Often you cannot go home before the fixed time. If you for some reason need to go home earlier, you have to talk to your coordinator and the company. Bear in mind that you must have convincing reasons for terminating you internship earlier than planned.

How will I get there? Where will I stay? Who will organize the travel?

Travel arrangements are typically organized by the school or the host organization. Otherwise, contact the organisation you sent the application to. Maybe they help you or you have to make the arrangements yourself. The hosting company or the hosting organisation might also be able to help you to find suitable accommodation in the local area with good possibilities to reach the company by local transports.

Often you don’t have too much money to spend in mobility projects. The standard of accommodation will often be low, at student’s level, and the flight will often be low fair tickets.

What will happen when I arrive in the country?

The host organization will often meet you at your arrival and show you the necessities in the local area so that you can manage every day life easily on your own. It’s important to exchange phone numbers so you can get hold of the person responsible for you during the internship period. Often you have to get into the daily routines quickly, since the internship at the company often starts at once. Take a walk in the local area and check out bus stops, restaurants, where to buy food and bus tickets.

Make sure that you have all the necessary documents with you before you leave your home country.

1.4 Preparation for the workplace

The professional worker in an industrial enterprise

In the tools section you will find some occupational profiles for typical jobs in an industrial/technical enterprise. They might help you to learn more about the tasks and duties certain people have in a company.

  • quality control manager

  • machine tool operator

  • mechanical engineer

  • automation technician

Information about the company

Now that you have read about how to adapt to a new culture, how to organize your daily life and how to behave in the right way you should also try to find out more about the company you will be working for.

The first step is to ask the coordinator in your school if he can provide some information. He will know what kind of work you will have to perform and also know details about the hosting organization. If you still want to know more, use the internet. Most companies have their own web pages where you can learn more about the size of the enterprise, the products they produce, how many employees they have, etc. It is also a good idea to write down some questions which you can ask in your introductory interview in the company.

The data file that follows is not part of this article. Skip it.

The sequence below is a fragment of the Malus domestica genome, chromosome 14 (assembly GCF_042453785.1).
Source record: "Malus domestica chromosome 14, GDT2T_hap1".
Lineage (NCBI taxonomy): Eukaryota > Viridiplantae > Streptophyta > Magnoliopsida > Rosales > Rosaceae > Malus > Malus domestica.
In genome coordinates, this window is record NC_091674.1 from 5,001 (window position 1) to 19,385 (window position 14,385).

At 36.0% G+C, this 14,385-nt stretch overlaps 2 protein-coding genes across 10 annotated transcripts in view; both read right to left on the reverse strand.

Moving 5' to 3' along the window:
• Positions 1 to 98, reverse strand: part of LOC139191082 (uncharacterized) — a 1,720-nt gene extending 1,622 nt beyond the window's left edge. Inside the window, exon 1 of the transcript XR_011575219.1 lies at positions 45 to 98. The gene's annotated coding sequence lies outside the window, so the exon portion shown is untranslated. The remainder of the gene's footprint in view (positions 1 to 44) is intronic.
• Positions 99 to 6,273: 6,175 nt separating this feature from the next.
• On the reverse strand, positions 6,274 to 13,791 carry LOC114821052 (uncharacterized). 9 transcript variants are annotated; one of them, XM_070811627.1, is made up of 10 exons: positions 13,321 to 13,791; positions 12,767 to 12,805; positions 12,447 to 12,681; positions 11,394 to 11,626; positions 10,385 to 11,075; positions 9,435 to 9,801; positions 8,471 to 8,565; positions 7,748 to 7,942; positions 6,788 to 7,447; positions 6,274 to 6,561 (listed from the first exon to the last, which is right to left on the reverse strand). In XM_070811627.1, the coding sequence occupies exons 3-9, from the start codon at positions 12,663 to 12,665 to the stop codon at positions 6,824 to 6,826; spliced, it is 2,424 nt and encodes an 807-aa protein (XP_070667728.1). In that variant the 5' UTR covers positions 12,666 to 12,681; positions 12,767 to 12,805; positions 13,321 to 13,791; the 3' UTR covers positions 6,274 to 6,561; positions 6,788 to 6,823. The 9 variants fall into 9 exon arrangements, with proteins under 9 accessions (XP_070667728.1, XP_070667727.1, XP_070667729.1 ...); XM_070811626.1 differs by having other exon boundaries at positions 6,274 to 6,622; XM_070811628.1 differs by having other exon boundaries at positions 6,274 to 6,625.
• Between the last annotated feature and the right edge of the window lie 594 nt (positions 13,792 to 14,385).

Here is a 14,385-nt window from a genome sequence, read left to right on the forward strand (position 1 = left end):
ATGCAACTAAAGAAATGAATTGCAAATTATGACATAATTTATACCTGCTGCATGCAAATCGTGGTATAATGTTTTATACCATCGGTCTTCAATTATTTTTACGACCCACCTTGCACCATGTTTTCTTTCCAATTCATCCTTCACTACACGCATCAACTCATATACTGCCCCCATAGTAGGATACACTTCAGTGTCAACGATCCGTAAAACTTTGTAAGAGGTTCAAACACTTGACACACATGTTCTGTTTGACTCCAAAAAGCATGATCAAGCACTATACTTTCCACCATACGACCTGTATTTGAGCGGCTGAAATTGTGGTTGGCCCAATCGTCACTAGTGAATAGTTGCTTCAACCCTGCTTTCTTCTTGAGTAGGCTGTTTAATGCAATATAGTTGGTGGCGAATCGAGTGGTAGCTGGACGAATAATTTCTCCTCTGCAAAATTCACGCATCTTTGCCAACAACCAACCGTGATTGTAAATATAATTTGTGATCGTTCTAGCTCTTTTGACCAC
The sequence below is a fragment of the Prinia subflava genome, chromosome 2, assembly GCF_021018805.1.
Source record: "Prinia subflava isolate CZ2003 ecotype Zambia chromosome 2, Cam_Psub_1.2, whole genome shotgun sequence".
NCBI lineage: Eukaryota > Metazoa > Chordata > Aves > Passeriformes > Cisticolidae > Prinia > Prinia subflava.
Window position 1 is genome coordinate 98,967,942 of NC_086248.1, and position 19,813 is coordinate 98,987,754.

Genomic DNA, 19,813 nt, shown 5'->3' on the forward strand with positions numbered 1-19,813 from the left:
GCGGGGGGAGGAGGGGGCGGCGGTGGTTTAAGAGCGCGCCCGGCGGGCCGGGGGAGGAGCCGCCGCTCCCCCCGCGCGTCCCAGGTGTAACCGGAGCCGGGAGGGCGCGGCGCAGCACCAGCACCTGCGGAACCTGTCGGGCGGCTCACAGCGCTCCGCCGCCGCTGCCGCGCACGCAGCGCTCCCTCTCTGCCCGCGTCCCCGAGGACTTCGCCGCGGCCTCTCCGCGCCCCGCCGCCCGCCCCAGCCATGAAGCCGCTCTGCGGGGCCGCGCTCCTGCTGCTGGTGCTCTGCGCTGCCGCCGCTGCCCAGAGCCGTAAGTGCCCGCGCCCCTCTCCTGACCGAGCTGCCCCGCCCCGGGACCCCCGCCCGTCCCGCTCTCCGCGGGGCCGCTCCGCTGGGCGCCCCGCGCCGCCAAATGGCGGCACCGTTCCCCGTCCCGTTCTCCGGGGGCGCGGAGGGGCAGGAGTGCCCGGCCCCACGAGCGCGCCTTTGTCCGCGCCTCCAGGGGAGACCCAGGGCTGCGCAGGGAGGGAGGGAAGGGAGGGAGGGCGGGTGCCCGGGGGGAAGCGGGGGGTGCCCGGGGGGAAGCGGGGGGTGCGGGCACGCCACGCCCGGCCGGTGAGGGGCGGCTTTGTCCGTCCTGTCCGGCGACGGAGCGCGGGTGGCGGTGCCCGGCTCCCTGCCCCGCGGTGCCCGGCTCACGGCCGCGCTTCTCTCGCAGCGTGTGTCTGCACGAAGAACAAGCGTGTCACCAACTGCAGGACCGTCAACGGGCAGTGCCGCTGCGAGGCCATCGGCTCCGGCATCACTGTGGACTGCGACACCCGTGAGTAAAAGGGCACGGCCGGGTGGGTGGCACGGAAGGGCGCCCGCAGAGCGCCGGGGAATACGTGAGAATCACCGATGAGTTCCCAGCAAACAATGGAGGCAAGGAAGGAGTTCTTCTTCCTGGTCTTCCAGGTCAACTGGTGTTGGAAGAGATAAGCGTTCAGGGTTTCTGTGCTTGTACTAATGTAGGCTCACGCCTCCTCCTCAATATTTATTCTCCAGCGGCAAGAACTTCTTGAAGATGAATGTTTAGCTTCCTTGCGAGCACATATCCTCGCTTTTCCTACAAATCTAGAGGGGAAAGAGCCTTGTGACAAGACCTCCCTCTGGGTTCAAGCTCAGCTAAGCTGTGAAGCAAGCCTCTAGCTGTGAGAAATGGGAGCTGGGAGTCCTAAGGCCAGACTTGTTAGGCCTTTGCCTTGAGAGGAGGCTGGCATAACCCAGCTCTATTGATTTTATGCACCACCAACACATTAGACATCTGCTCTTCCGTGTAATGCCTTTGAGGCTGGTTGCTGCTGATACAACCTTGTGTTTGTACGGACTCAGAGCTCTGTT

Some questions you can ask your coordinator:

  • What kind of company is it?

  • Where do I get more information about the company I will work for?

  • What tasks/activities do I have to perform there?

  • Who will be responsible for me in the company?

1.5 Preparation for living in a foreign country

Preparation for Living in a Foreign Country

Before you leave your country, your parents and your friends at home, you should try to get some information about the place you want to go.

It might be important for you to find out something about the following topics:

  • Traffic information

  • Opening hours of shops

  • Where to learn about local events

  • Do’s and dont’s culturally

Adapting to a new culture

Although we are all citizens of the European Union we still all have a different cultural and social background. What is quite a normal behaviour in one country could be offensive for somebody in other parts of our continent. There are also big differences in how you greet and address people. Awareness and respect for these differences contribute to a smooth transition into a new environment.